The Ohio Supreme Court has held that the penalty provisions for failure to comply with the sex offender registry statute in place immediately prior to the repeal of Megan’s Law by the Adam Walsh Act applies to the penalty for sex offenders originally classified under Megan’s Law who violate the law by failing to give proper notice of an address change.
The case is State v. Howard, Slip Opinion No. 2012-Ohio-5738.
In 2000, the Defendant was convicted of rape, a first-degree felony, and sentenced to four years in prison. He was designated a habitual sex offender pursuant to Ohio’s Megan’s Law. Howard was required to verify his address on an annual basis and to notify the sheriff of any change of address.
Violation of Megan’s Law was a fifth-degree felony, punishable by up to 12 months in prison.
In 2003, Megan’s Law was changed. One change in the law was an increase in the punishment for failure to comply with the registration requirements to a third-degree felony, punishable by up to five years in prison.
In 2007, Ohio passed its version of the Adam Walsh Act (“AWA”), which repealed Megan’s Law. The Defendant was reclassified by the Ohio Attorney General as a Tier III sex offender. The Adam Walsh Act made the defendant’s failure to comply a first-degree felony, punishable by up to ten years in prison.
In 2010, the Ohio Supreme Court declared unconstitutional the reclassification provisions of the Adam Walsh Act. State v. Bodyke, 126 Ohio St.3d 266 (2010). As a result of this decision, for offenders like the Defendant, the original classification and requirements under Megan’s Law were restored.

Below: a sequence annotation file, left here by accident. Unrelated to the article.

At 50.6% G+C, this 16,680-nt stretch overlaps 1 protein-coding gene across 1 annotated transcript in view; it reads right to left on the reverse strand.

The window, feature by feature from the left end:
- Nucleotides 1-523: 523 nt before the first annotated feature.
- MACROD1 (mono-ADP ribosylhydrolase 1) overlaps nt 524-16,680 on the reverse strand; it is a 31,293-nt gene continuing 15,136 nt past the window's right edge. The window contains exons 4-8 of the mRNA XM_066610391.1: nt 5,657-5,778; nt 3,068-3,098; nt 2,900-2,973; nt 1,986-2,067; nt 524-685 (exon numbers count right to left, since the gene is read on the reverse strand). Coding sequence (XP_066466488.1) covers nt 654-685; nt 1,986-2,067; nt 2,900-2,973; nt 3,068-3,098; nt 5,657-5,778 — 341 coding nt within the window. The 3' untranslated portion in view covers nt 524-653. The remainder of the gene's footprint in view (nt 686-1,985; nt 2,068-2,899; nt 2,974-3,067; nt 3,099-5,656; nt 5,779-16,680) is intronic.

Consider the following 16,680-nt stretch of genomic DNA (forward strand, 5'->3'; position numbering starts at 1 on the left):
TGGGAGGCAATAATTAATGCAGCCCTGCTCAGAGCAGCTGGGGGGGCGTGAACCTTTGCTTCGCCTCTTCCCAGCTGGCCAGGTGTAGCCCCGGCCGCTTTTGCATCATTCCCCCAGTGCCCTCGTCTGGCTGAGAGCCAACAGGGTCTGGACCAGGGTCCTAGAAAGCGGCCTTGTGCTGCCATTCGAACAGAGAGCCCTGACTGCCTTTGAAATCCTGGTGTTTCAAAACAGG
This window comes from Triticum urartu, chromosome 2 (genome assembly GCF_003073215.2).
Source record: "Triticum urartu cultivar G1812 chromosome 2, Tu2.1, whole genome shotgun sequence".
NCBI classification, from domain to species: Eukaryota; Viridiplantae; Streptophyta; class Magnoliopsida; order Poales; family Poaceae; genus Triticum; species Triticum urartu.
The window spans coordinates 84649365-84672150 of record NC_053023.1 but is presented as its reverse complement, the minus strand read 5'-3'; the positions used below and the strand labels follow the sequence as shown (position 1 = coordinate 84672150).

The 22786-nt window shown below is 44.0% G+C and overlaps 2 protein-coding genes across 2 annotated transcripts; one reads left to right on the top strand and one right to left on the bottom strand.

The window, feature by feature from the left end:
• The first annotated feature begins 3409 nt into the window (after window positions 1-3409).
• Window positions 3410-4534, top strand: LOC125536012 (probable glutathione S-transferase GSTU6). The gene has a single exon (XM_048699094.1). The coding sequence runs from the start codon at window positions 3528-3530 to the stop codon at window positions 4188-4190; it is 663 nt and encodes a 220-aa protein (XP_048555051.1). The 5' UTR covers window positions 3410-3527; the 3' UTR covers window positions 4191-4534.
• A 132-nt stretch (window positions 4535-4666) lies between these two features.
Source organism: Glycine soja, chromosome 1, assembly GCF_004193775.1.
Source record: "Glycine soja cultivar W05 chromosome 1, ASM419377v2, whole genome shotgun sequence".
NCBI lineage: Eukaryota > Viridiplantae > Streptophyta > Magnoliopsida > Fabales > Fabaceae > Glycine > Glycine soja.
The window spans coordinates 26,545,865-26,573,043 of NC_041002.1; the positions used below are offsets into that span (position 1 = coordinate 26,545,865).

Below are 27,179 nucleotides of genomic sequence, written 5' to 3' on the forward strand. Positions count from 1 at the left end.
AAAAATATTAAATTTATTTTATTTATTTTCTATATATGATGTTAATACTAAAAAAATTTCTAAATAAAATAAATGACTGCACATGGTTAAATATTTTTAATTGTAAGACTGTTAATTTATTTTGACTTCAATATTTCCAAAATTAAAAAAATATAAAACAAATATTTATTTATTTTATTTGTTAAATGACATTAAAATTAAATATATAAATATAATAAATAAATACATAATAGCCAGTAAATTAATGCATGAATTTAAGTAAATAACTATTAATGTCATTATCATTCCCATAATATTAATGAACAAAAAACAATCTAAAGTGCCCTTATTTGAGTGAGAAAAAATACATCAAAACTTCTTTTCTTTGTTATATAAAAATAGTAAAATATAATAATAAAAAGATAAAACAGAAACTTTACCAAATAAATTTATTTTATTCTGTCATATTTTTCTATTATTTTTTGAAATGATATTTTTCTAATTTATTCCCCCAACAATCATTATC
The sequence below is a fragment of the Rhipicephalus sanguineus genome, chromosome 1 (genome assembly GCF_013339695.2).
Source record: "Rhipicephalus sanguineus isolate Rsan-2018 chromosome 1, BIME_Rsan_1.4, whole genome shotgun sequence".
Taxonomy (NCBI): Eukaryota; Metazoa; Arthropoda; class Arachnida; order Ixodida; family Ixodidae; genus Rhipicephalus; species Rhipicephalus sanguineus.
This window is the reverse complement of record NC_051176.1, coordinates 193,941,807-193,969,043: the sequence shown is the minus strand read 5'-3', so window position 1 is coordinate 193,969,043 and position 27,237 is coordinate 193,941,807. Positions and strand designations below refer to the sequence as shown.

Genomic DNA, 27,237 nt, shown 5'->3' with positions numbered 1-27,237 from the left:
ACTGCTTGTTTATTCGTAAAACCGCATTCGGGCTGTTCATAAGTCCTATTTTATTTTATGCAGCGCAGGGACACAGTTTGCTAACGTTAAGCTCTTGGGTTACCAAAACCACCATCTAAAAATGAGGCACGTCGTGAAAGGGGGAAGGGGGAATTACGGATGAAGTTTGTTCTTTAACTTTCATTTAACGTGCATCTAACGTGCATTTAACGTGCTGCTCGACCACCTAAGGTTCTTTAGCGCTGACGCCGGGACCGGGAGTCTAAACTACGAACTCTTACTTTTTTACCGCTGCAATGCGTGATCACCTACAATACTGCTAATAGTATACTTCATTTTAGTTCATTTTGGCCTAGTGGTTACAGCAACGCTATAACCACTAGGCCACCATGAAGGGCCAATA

The Defendant admitted that he did not comply with the provisions of Megan’s Law. Thus, the only issue for the court was which penalty provision, either Megan’s Law or the Adam Walsh Act, applies.
This decision has big implications, as it applies to numerous offenders originally classified under Megan’s Law who commit violations of notice-of-address-change requirements after the effective date of the Adam Walsh Act.
The court explained the current state of the law:
Ohio has, in effect, separate statutory schemes governing sex offenders depending on when they committed their underlying offense. Those who committed their offense before the effective date of the Adam Walsh Act are subject to the provisions of Megan’s Law; those who committed their offense after the effective date of the Adam Walsh Act are subject to the Adam Walsh Act.
The court emphasized that the penalty provision in the Adam Walsh Act “remains in full vigor for those to whom it applies . . .” However, these penalty provisions do not “reach back” to cover offenders who were sentenced and classified as sex offenders under Megan’s Law.
One caveat: the court held that the appropriate penalty is under the amended Megan’s Law, not the version of Megan’s Law in effect when the offender was originally classified. The court rejected arguments that this would violate the Retroactivity Clause of the Ohio Constitution and the Ex Post Facto Clause of the United States Constitution. The court explained that the “imposition of . . . . penalties does not create an increased penalty for [a defendant’s]original sex offense, but rather imposes a penalty related entirely to his later, separate violation of [Megan’s Law], a new crime. That is, the penalty is not an increased penalty for his original sex offense, but rather a penalty for a new offense.”